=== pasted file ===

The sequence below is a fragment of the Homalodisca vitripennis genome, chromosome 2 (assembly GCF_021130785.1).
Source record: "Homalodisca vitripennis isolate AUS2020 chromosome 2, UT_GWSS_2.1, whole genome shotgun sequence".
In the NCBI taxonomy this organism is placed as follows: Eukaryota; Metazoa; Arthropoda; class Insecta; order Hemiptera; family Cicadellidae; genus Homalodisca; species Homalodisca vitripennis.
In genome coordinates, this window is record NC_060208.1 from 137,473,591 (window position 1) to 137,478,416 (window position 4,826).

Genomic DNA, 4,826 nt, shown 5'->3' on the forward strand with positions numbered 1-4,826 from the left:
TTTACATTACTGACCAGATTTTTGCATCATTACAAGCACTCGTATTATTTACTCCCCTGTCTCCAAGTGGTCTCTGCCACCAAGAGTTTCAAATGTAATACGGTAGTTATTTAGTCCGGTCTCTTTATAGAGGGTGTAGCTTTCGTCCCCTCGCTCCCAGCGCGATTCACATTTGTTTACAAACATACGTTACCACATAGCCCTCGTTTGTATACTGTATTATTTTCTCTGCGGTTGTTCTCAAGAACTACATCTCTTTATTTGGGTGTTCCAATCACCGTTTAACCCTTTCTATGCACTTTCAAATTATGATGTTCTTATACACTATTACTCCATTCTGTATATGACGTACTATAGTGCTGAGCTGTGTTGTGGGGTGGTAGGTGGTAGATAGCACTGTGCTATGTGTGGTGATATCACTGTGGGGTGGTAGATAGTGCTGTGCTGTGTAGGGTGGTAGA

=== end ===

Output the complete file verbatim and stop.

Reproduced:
The sequence below is a fragment of the Homalodisca vitripennis genome, chromosome 2 (assembly GCF_021130785.1).
Source record: "Homalodisca vitripennis isolate AUS2020 chromosome 2, UT_GWSS_2.1, whole genome shotgun sequence".
In the NCBI taxonomy this organism is placed as follows: Eukaryota; Metazoa; Arthropoda; class Insecta; order Hemiptera; family Cicadellidae; genus Homalodisca; species Homalodisca vitripennis.
In genome coordinates, this window is record NC_060208.1 from 137,473,591 (window position 1) to 137,478,416 (window position 4,826).

Genomic DNA, 4,826 nt, shown 5'->3' on the forward strand with positions numbered 1-4,826 from the left:
TTTACATTACTGACCAGATTTTTGCATCATTACAAGCACTCGTATTATTTACTCCCCTGTCTCCAAGTGGTCTCTGCCACCAAGAGTTTCAAATGTAATACGGTAGTTATTTAGTCCGGTCTCTTTATAGAGGGTGTAGCTTTCGTCCCCTCGCTCCCAGCGCGATTCACATTTGTTTACAAACATACGTTACCACATAGCCCTCGTTTGTATACTGTATTATTTTCTCTGCGGTTGTTCTCAAGAACTACATCTCTTTATTTGGGTGTTCCAATCACCGTTTAACCCTTTCTATGCACTTTCAAATTATGATGTTCTTATACACTATTACTCCATTCTGTATATGACGTACTATAGTGCTGAGCTGTGTTGTGGGGTGGTAGGTGGTAGATAGCACTGTGCTATGTGTGGTGATATCACTGTGGGGTGGTAGATAGTGCTGTGCTGTGTAGGGTGGTAGA